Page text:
Everything Is Miscellaneous: The Power of the New Digital Disorder
“Perfectly placed to tell us what’s really new about [the] second-generation Web.”—Los Angeles TimesBusiness visionary and bestselling author David Weinberger charts how as business, politics, science, and media move online, the rules of the physical world—in which everything has a place—are... show more
“Perfectly placed to tell us what’s really new about [the] second-generation Web.”—Los Angeles TimesBusiness visionary and bestselling author David Weinberger charts how as business, politics, science, and media move online, the rules of the physical world—in which everything has a place—are upended. In the digital world, everything has its places, with transformative effects:• Information is now a social asset and should be made public, for anyone to link, organize, and make more valuable.• There’s no such thing as “too much” information. More information gives people the hooks to find what they need. • Messiness is a digital virtue, leading to new ideas, efficiency, and social knowledge. • Authorities are less important than buddies. Rather than relying on businesses or reviews for product information, customers trust people like themselves. With the shift to digital music standing as the model for the future in virtually every industry, Everything Is Miscellaneous shows how anyone can reap rewards from the rise of digital knowledge.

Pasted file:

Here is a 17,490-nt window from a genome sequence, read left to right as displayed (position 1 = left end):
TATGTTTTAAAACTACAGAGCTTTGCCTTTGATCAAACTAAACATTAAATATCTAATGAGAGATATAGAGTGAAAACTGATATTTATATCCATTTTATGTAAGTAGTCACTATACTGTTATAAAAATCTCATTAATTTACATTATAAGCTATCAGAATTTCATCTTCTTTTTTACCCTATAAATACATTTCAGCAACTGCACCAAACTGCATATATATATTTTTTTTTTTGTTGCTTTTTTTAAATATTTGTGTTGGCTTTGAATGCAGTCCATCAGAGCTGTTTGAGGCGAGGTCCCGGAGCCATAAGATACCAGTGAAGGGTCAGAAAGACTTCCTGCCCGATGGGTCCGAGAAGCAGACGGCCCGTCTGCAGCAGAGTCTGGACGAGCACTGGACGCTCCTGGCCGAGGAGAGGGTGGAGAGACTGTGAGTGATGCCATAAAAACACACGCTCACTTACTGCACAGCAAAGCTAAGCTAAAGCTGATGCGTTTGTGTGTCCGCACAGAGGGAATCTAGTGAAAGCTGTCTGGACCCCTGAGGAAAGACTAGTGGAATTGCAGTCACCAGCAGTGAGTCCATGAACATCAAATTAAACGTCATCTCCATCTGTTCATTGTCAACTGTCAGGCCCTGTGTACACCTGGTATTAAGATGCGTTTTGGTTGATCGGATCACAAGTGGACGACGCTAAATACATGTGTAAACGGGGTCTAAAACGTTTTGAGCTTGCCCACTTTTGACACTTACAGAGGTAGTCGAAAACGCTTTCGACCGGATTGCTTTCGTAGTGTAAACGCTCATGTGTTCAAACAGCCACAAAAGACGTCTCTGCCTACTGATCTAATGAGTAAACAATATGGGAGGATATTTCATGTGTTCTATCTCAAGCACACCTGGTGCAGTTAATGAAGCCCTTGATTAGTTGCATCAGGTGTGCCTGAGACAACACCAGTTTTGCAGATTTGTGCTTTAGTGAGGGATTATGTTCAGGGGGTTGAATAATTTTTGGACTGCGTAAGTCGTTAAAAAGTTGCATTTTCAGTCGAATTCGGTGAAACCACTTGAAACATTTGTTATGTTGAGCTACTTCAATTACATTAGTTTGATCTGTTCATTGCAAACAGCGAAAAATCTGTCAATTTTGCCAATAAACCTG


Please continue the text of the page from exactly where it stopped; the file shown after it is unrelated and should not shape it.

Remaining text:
Publish date: April 29th 2008
Publisher: Holt Paperbacks
Pages no: 288
Edition language: English
, Library Science
, Information Science
Third order almost sounds like a plan for world semantic domination. I'm hooked. This skinny book gave me some big ideas about how my introduction to cataloging course will feed into the metadata courses I'll take. Gave me a bird's eye view (with some specific examples) of how the semantic web can b...
I have to return this book to the library, although I'm only halfway through. Will request it again. Need to read thoroughly and digest. "to get as good at browsing as we are at finding -- and to take full advantage of the digital opportunity -- we have to get rid of the idea that there's a best way...
Discusses the tricky idea of making all information available to all people at all times. Provides examples of current and potential information needs from a variety of areas (corporate, academic, social, archival, etc.) and how these organizations handle those needs (and how their handling could b...
Though this book made the rounds of the librarian blogs, I was not particularly impressed. Basically, the author says "digital good, print bad. Organization bad; chaos good." A few rips on librarians for the work they do. While it had some interesting historical notes, I honestly did not see the big...